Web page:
Friday, 2 December 2011

Charity Commission Letter I

Charities Commission
PO Box 1227, Liverpool

Dear sir/madam. 21st November 2011.

I have some serious reservations about the change over of British Waterways into the Canal and River Trust along with a change to a charitable status. I am relatively new to boat ownership and having recently retired from a working life in higher education. I want to spend more quality time with my family aboard my boat. Prior to owning our own boat, we were regular hire boaters and we came to love the canals and rivers of the UK. We look upon the inland waterways as a national treasure. The waterways helped to kick start the industrial revolution and now form part of what I believe should be a linear national park.

What I feel has become abundantly clear over the last few years is that the canals have been allowed to fall into serious decay. There is also serious opposition amongst boaters - many, myself included who would question the ethics of the British Waterways board.

Often assurances that have been made have later been ignored. Information has to be prised out of British Waterways by the use of the Freedom of Information legislation. Boaters without question want to play a part in ensuring the future management of the Inland Waterways is done in a transparent way. The new board which is to a certain extent formulated from the old British Waterways board, openly opposes such transparency. What have they to hide?

The new/old board is made up of individuals in which I have no trust whatsoever. There is a deep felt belief that the old board was only interested in their own salary and bonus payments. Payments which were perceived to be topped-up with the cherry of generous pension arrangements.

Boat owners feel that we should collectively be playing a bigger role in how the Inland Waterways are managed. We also feel that we should have a role to play as a check and balance. One where we can oversee the improved use of existing resources and the generation of new ones. The new management will have to rely on recruiting a willing volunteer force to manage the inland waterways back into an acceptable position. The volunteers will be made up of waterways users, many of whom are already questioning the financial viability of charitable status.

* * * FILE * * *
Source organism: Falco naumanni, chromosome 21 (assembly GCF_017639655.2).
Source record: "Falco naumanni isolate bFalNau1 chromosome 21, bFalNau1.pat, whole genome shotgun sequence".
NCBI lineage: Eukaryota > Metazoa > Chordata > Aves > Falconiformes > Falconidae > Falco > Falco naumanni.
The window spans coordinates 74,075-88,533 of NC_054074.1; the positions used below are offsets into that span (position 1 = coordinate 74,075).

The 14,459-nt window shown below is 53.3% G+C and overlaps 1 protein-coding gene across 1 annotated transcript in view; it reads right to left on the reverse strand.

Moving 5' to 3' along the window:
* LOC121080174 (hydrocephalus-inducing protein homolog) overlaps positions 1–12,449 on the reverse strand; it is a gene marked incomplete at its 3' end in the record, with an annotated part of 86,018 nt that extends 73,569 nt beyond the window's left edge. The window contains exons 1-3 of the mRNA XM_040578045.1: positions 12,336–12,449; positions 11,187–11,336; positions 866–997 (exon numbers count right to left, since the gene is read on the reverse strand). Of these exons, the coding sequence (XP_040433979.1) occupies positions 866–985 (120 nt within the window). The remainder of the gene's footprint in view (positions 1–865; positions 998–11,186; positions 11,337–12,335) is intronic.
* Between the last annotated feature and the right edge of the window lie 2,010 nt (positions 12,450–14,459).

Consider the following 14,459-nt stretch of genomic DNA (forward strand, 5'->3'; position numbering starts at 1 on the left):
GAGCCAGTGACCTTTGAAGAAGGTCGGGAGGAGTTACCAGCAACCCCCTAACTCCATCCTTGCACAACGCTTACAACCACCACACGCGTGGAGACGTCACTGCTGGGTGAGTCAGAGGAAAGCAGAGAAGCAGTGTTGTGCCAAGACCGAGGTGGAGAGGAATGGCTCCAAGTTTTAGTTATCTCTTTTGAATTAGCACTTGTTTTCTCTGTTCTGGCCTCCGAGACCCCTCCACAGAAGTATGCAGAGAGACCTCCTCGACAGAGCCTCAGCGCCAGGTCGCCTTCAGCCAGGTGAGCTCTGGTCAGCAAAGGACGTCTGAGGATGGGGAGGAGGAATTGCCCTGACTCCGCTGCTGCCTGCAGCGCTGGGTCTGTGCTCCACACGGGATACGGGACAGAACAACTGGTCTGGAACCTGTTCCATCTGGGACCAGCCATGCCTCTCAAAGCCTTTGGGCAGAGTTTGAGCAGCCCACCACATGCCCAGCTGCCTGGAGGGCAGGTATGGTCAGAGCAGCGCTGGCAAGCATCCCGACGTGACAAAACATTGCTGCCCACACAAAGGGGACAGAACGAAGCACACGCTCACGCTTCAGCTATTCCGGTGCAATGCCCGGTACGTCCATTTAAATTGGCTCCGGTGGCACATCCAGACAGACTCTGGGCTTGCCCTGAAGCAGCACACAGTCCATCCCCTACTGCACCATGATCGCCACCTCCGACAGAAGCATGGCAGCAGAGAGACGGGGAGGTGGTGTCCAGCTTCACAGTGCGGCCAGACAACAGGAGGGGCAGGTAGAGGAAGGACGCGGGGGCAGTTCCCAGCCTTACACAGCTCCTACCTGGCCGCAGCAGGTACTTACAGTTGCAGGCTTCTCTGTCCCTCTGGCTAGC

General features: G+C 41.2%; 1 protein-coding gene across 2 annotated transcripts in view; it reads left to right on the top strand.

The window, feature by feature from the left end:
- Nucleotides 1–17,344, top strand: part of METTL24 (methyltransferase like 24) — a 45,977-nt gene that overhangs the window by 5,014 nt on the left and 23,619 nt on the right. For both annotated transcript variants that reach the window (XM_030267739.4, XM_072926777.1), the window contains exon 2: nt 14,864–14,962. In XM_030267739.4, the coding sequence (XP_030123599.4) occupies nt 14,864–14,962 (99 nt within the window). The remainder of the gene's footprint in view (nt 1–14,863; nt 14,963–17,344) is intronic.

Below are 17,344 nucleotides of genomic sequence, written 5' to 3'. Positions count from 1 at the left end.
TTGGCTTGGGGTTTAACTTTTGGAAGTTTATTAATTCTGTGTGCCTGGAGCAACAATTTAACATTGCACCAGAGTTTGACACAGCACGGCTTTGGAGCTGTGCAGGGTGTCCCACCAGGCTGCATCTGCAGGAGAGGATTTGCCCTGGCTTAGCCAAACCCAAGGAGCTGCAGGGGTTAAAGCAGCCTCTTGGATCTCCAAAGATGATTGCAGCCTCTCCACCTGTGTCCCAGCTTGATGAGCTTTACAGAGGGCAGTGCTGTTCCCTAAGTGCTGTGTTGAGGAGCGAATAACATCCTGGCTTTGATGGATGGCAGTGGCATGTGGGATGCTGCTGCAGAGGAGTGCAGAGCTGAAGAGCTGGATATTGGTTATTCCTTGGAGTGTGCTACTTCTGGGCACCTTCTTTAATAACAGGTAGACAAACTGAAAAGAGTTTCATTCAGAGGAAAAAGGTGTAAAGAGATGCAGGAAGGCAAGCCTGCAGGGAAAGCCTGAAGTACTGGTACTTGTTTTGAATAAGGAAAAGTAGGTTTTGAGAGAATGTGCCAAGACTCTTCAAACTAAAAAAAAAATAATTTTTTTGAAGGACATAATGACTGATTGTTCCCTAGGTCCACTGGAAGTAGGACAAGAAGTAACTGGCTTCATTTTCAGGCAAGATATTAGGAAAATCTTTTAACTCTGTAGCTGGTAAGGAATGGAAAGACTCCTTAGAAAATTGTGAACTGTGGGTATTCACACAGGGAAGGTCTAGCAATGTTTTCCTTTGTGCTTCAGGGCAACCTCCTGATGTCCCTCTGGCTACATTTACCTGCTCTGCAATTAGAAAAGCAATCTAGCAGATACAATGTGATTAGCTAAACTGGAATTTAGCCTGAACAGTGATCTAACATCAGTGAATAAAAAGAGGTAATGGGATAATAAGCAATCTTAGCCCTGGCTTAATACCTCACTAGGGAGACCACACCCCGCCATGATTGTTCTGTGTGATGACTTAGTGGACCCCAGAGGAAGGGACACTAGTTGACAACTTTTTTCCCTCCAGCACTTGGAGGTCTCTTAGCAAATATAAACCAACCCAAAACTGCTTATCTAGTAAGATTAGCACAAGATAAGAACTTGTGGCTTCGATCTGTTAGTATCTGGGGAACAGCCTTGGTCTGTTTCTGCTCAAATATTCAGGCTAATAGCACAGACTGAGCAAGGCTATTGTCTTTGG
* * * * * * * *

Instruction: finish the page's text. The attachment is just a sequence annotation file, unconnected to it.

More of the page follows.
As for CaRT being exempt from the Freedom of Information Act. I believe that this would be a backward step and one that will only exacerbate the existing alienation between the board and the waterways users. If there is no openness and transparency there can be no grounds for a common trust. I have no trust in the previous board and I have no trust in the transition trustees. I and many others will not volunteer for what we don't trust.

I have a fundamental objection to any charity that also seeks powers to make and create new legislation. Especially when it would be done outside of the scrutiny of the British public and the waterways users. This step alone is a charter for disaster. I believe it will be misused as a method to intimidate and bully waterways users. Many boaters currently feel to be in that position already.

Reply from the Charity Commission. 29th November 2011

Thank you for your letter. we are not in a position to respond to your concerns as the Canal and River Trust ("the Trust") does not appear to have approached us for registration as a charity at this time.

Please note that your correspondence will remain on file and will be considered in the event that we receive an application from the Trust to register as a charity.

David J Bishop
Charities Commission Direct.

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